Holidays are no longer a dream and if you are planning a few days in the sun, why not head to the Spanish-speaking countries? If so then what are you waiting for? Learn Spanish slang right away with our five super smart tricks and you will see that you will soon be able to navigate your language skills to perfection and not only because Spanish is the second most spoken native language in the world in 44 countries. So even for your job, learn Spanish, it’s definitely a wise choice.

Spanish Slang

13 Spanish slang words to speak like a Latin American (Video)

13 Spanish slang words to speak like a Latin American (Transcript)

Hi! I’m Mildred from the MosaLingua team. In this video,  I’m going to share 13 slang expressions commonly used in my country, Colombia, and in other countries in Latin America.


Let’s start with ‘chévere,’which is used in both Venezuela and Columbia to describe a thing or a situation that is great, awesome,  or interesting. In other countries, like Peru, we would say “¡bravaso!” or “¡chido!” in Mexico. If a friend asks you “¿Qué te pareció la película?”  You could respond “¡Muy chévere!”


On the other hand,  if you want to say that something isn’t good  or doesn’t meet your expectations,  you could use the word “fiasco,” for example: “El concierto  fue un completo fiasco, el sonido no fue bueno.” In Chile and Argentina, they use the expression “al toque” to mean right now, or quickly. In Peru, this expression is used when you want something  right away.  For example: “Necesito que termines esta tarea al toque.” Peruvians also say, “Corre al toque que nos deja el micro”.

Por si las moscas

When you’re making plans, and you want to make sure everything is under control and avoid any possible mishaps, you can use the phrase: “por si las moscas.”  It literally means “for if the flies,”  or “just in case you come across flies in your path!” So if a friend asks you: “¿Llevamos comida para el viaje?” You could answer: “Sí, por si las moscas.”  “In case we don’t find a restaurant on the way.”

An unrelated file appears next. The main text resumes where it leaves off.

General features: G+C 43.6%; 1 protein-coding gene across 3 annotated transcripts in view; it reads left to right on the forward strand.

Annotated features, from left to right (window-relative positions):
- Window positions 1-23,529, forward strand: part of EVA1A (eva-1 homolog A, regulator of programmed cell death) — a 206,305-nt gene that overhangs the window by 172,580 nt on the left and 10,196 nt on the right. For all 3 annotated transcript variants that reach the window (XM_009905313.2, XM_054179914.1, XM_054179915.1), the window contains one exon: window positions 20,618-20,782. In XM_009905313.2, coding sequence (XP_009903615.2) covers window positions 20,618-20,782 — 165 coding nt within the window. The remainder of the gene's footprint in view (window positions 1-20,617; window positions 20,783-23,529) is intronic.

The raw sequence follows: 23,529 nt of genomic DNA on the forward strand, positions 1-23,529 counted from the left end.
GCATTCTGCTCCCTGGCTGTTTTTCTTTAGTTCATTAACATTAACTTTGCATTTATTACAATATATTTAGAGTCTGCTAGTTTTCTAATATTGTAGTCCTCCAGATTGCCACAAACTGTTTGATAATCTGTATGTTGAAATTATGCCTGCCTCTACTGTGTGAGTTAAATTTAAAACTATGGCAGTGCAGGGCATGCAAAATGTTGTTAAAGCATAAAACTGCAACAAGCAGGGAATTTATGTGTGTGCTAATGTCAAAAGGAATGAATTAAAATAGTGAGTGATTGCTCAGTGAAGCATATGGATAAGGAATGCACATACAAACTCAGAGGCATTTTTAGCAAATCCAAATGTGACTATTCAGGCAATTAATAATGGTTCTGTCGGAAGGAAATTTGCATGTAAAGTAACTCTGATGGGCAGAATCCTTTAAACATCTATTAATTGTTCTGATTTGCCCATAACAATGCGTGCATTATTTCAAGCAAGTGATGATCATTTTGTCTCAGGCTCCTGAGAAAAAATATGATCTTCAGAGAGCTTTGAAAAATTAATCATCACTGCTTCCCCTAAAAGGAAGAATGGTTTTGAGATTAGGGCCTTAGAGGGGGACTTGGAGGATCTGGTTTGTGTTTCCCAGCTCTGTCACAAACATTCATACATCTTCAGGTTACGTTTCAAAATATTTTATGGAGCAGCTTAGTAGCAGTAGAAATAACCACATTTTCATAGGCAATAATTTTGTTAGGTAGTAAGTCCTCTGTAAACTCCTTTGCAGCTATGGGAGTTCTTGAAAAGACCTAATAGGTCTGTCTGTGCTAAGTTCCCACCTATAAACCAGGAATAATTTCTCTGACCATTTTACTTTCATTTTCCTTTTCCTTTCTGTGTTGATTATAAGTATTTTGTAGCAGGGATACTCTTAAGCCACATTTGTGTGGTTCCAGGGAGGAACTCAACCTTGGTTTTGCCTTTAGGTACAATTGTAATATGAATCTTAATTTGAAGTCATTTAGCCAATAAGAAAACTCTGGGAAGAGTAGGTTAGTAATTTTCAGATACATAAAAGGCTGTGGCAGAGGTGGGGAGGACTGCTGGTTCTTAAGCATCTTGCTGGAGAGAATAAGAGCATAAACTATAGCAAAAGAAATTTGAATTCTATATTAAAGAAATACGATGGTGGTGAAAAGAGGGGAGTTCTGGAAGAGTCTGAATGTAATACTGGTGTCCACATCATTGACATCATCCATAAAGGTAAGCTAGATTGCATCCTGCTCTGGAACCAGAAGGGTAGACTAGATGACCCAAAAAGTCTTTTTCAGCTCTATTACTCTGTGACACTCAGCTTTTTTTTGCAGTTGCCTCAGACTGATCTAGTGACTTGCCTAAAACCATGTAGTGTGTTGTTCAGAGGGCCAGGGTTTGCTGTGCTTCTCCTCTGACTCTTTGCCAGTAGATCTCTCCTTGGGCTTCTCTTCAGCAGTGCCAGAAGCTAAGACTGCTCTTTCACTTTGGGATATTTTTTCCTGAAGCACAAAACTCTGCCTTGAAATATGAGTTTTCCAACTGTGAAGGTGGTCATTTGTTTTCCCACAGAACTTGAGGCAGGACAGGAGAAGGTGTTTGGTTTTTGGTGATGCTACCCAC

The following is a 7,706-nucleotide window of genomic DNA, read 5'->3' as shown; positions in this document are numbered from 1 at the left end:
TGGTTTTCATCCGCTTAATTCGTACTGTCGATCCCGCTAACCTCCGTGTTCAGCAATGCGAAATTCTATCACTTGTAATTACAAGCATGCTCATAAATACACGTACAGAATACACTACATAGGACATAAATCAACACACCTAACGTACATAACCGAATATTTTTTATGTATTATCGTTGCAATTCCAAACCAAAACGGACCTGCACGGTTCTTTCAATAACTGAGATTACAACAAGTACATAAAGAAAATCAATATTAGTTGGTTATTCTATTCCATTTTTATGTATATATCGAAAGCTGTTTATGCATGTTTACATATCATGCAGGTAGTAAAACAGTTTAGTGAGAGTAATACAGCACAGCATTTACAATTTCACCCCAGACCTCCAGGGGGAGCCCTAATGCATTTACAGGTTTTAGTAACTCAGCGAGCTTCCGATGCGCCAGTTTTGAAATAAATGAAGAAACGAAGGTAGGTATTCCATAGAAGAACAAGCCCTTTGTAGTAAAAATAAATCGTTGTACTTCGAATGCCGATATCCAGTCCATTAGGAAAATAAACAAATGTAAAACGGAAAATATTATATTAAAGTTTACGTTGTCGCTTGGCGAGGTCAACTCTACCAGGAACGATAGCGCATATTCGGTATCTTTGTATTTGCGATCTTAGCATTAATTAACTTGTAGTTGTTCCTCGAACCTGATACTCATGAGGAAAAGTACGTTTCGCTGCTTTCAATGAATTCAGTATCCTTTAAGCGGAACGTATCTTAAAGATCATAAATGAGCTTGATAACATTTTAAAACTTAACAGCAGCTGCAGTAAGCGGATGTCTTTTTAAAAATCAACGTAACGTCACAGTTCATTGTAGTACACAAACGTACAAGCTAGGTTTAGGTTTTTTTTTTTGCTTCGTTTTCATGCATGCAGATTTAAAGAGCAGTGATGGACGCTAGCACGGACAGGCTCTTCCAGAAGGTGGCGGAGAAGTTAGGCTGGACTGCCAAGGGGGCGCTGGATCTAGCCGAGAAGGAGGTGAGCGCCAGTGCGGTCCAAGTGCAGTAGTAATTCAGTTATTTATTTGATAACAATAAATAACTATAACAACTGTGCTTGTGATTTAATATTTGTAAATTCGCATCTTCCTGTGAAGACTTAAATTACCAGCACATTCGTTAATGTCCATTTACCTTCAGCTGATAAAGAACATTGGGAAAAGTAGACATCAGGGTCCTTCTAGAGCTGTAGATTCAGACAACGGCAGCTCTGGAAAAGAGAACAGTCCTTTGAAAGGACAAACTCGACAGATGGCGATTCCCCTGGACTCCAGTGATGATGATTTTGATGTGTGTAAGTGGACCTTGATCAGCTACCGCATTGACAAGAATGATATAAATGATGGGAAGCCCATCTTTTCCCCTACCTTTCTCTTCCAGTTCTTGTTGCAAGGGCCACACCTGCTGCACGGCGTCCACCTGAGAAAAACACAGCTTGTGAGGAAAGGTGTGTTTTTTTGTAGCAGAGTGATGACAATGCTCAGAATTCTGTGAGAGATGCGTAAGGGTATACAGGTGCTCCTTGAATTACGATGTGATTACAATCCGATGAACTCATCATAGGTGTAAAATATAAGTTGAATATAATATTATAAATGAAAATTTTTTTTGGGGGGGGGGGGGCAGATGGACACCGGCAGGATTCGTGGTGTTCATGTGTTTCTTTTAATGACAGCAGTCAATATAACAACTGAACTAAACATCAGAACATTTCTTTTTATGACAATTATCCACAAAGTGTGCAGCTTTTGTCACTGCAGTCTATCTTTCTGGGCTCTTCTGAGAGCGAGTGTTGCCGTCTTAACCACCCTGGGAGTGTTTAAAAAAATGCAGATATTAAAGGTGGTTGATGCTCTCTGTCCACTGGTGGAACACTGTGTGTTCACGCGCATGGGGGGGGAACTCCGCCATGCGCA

If during a conversation, for one reason or another, you don’t understand what someone says or asks you, some Latinos would say “dime” to ask the person 45  to repeat what they just  said. In Mexico and Ecuador however, they would probably say “mande” instead.  So let’s recap what we just learned: “dime” and “por si las moscas.” You might say: “Deberíamos llevar más dinero por si las moscas.” And the person you are talking to might respond: – “¿Dime? No te escuché.”


In Argentina, they use the word ‘boludo(a)’ to describe someone who did something stupid or that doesn’t make sense. In Colombia, a synonym for boludo(a) is ‘bola.’ For example: “¡Que boludo eres! Olvidaste traer los tennis para jugar al baloncesto.” But this doesn’t mean that  the person looks like a pool ball or a snowball.


On the other hand, in Colombia, if you want to  give a smart or handy person  a compliment, you would say “pilo(a).” When talking about money, in particular $1 bills in Latin America, we use the word “luca.”  To say $1,000 pesos, we say 1 luca. Just take off  the zeros, and replace them with the word “luca”. For 2 dollars or more,  just add an “s” to the end. So the plural would be “lucas.” For example,  $15,000 pesos is 15 lucas. So if you ever need to ask someone to borrow some money, you’d say: – “Préstame 10 lucas ($10,000 pesos/bolívares/soles) te las devuelvo tan pronto pueda.”

Hicimos las Paces

If you’re fighting with someone or trying to settle a disagreement, and you succeed, you would say ‘hicimos las paces.’ For example: “Mi novio y yo nos peleamos ayer, pero hoy después de hablar seriamente hicimos las paces.”

Ir al grano

If you are trying to clarify or get to the bottom of something with someone, you would use the expression: “ir al grano.” So: “Deberías ir al grano, si te quieres ir ya de la fiesta está bien, sólo dímelo.” The person you are talking to might respond: “La verdad sí me quiero ir ya, estoy muerto.” In this context, “estar muerto” does not mean that your friend’s heart has stopped beating. It just means that they are “dead” tired, or exhausted.


Most Latinos use the word “cachás,” which means to understand. In Chile, the word is similar: “cachái.”  So, if you want to say: “¿Entiendes lo que tu amigo te dijo? You’d say: ¿Cachás lo que tu amigo te dijo?” Just replace the word  ‘entiendes’ with “cachás.”


Colombians use the term “traga” to talk about a person they love, or are in love with,  but are not dating… For  example: “Él fue mi traga por muchos amos, menos mal que ya lo olvidé.” But if you are talking about mutual or reciprocated love, in Peru they say “enamorado(a),” in Chile, “pololo(a),” and in Cuba, “jevo(a).”

Thanks for watching, I hope you liked this video. To get more tips for learning Spanish subscribe to our YouTube channel. ¡Un abrazo!